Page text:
WASHINGTON, D.C.— Cantrell Dumas, Director of Derivatives Policy, issued the following statement on Better Markets’ fact sheet on speculators in the energy commodities markets:
“This Memorial Day weekend marks the start of the summer driving season when many Americans will be hitting the road and dealing with the likelihood of increased gas prices. The higher costs at the pump can be attributed to various factors, but it appears that commodity speculators play a significant role. American families are negatively affected by excessive speculation in the oil and gas commodities markets because speculators make risky bets that often lead to unstable prices, causing the cost of oil to go up which drives up the price of gas.
“The CFTC’s most recent rulemaking on position limits did not find the right balance between the needs of producers and consumers—who are the main focus of these markets—and the role of speculators, high rollers who should remain confined within defined boundaries.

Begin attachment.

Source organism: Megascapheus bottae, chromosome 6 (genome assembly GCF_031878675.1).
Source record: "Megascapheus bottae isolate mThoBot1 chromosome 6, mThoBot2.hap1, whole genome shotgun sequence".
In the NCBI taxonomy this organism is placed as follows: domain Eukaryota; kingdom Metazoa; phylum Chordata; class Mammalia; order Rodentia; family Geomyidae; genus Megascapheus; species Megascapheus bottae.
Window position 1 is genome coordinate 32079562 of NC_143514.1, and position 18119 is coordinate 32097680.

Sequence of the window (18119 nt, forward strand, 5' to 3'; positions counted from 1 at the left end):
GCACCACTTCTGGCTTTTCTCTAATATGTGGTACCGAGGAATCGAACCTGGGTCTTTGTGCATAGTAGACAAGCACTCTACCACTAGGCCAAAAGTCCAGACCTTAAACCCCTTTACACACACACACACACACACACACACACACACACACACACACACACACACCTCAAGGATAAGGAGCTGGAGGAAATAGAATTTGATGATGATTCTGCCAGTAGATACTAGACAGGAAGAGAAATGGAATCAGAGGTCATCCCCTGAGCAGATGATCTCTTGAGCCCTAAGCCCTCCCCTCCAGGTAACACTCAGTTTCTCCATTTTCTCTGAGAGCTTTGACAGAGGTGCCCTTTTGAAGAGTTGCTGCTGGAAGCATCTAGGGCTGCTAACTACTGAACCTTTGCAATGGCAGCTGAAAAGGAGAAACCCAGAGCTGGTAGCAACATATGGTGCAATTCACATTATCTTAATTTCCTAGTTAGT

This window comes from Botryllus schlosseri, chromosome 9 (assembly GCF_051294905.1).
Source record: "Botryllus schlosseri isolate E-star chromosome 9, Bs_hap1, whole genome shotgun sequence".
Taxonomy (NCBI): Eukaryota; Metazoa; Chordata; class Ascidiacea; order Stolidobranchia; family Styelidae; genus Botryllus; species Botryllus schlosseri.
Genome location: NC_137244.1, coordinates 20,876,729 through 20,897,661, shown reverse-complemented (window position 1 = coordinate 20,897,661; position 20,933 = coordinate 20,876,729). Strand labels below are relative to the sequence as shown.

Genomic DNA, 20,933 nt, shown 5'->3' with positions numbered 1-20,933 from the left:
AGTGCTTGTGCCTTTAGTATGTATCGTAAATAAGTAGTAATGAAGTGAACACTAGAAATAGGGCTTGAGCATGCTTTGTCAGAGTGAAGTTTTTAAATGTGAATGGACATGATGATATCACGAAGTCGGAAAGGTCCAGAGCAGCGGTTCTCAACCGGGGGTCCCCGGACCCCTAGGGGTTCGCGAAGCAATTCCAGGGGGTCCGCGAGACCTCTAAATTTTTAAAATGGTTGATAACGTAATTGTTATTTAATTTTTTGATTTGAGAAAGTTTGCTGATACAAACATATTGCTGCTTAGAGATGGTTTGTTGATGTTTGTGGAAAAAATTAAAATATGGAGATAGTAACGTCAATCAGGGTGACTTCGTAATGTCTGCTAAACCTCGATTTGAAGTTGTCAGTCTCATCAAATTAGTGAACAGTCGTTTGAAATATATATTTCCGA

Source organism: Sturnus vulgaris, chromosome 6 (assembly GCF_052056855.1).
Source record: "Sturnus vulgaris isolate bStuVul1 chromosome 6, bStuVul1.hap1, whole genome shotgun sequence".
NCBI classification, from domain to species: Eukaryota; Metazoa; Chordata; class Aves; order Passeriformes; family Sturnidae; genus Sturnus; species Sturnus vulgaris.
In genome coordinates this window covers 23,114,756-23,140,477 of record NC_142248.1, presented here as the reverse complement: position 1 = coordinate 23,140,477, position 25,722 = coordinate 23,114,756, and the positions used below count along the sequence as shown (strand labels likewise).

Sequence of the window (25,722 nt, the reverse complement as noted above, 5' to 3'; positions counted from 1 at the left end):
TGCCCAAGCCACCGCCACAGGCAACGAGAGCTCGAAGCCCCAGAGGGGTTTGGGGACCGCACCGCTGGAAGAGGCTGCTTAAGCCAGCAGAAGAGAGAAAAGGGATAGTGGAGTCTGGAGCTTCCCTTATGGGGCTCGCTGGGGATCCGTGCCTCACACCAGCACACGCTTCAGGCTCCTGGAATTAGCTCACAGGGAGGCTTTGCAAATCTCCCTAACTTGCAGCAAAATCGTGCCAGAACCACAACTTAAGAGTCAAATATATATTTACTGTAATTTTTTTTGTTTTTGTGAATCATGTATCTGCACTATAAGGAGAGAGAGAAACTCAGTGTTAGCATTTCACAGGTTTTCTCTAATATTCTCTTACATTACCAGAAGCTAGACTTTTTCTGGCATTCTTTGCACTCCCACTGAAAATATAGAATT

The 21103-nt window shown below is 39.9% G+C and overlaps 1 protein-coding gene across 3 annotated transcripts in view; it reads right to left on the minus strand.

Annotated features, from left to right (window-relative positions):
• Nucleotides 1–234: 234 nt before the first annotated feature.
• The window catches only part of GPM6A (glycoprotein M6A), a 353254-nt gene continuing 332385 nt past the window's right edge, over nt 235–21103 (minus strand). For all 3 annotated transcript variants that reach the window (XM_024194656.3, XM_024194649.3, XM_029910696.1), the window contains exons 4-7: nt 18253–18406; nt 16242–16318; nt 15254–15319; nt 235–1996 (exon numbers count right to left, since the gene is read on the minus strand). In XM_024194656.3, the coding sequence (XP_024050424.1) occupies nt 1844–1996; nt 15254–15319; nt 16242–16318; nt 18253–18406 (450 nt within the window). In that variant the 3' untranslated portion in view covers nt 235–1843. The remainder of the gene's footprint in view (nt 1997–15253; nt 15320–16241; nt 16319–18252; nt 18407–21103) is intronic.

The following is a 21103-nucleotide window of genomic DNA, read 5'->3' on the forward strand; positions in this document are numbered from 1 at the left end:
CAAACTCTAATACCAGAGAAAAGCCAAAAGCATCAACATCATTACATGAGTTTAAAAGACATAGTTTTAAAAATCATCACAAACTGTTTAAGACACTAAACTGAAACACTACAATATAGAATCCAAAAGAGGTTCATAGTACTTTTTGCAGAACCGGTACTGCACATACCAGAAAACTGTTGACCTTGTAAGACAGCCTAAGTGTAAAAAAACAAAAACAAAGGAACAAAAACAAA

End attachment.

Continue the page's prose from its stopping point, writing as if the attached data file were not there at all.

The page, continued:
“Similar to a dealer at a casino when there is evidence of cheating, the CFTC should reshuffle and adjust its current position limits regulation if there is any evidence that the federal position limits are set too high in the energy commodities markets. Given the recent historic profits of the biggest energy commodities players, the CFTC has circumstantial evidence to conduct a thorough investigation into whether excessive speculations in the energy commodities markets were the driving force behind these profits.”
Read the Fact Sheet here.
Better Markets is a non-profit, non-partisan, and independent organization founded in the wake of the 2008 financial crisis to promote the public interest in the financial markets, support the financial reform of Wall Street and make our financial system work for all Americans again. Better Markets works with allies—including many in finance—to promote pro-market, pro-business and pro-growth policies that help build a stronger, safer financial system that protects and promotes Americans’ jobs, savings, retirements and more. To learn more, visit www.bettermarkets.org.